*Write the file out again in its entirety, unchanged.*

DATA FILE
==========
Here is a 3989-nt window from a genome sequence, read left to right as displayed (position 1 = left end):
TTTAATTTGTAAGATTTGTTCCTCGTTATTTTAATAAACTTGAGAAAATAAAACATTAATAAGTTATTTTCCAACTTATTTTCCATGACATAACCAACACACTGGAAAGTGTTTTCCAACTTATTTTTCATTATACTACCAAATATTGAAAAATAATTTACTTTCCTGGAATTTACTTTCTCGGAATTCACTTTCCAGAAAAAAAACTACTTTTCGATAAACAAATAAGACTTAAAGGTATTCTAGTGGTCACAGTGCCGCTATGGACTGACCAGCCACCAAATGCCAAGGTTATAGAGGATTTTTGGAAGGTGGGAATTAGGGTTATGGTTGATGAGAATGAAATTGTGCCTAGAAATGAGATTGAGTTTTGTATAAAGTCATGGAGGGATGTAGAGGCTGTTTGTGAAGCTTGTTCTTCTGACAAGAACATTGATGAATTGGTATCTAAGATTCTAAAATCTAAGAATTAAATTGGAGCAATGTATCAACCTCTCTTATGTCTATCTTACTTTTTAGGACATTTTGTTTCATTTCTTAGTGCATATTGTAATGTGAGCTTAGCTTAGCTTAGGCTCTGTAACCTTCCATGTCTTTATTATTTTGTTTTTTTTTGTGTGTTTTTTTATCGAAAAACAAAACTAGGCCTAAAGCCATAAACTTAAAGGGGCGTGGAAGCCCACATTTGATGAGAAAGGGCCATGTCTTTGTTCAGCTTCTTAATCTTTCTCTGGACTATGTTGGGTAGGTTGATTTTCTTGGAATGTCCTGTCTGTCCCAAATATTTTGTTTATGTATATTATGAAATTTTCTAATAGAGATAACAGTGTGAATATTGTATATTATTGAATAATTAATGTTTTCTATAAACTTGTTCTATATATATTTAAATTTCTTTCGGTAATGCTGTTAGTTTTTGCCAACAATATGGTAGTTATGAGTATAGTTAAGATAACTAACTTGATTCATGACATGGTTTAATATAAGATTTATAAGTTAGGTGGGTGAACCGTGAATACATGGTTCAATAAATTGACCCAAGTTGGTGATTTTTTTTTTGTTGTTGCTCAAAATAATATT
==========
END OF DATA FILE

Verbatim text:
Here is a 3989-nt window from a genome sequence, read left to right as displayed (position 1 = left end):
TTTAATTTGTAAGATTTGTTCCTCGTTATTTTAATAAACTTGAGAAAATAAAACATTAATAAGTTATTTTCCAACTTATTTTCCATGACATAACCAACACACTGGAAAGTGTTTTCCAACTTATTTTTCATTATACTACCAAATATTGAAAAATAATTTACTTTCCTGGAATTTACTTTCTCGGAATTCACTTTCCAGAAAAAAAACTACTTTTCGATAAACAAATAAGACTTAAAGGTATTCTAGTGGTCACAGTGCCGCTATGGACTGACCAGCCACCAAATGCCAAGGTTATAGAGGATTTTTGGAAGGTGGGAATTAGGGTTATGGTTGATGAGAATGAAATTGTGCCTAGAAATGAGATTGAGTTTTGTATAAAGTCATGGAGGGATGTAGAGGCTGTTTGTGAAGCTTGTTCTTCTGACAAGAACATTGATGAATTGGTATCTAAGATTCTAAAATCTAAGAATTAAATTGGAGCAATGTATCAACCTCTCTTATGTCTATCTTACTTTTTAGGACATTTTGTTTCATTTCTTAGTGCATATTGTAATGTGAGCTTAGCTTAGCTTAGGCTCTGTAACCTTCCATGTCTTTATTATTTTGTTTTTTTTTGTGTGTTTTTTTATCGAAAAACAAAACTAGGCCTAAAGCCATAAACTTAAAGGGGCGTGGAAGCCCACATTTGATGAGAAAGGGCCATGTCTTTGTTCAGCTTCTTAATCTTTCTCTGGACTATGTTGGGTAGGTTGATTTTCTTGGAATGTCCTGTCTGTCCCAAATATTTTGTTTATGTATATTATGAAATTTTCTAATAGAGATAACAGTGTGAATATTGTATATTATTGAATAATTAATGTTTTCTATAAACTTGTTCTATATATATTTAAATTTCTTTCGGTAATGCTGTTAGTTTTTGCCAACAATATGGTAGTTATGAGTATAGTTAAGATAACTAACTTGATTCATGACATGGTTTAATATAAGATTTATAAGTTAGGTGGGTGAACCGTGAATACATGGTTCAATAAATTGACCCAAGTTGGTGATTTTTTTTTTGTTGTTGCTCAAAATAATATT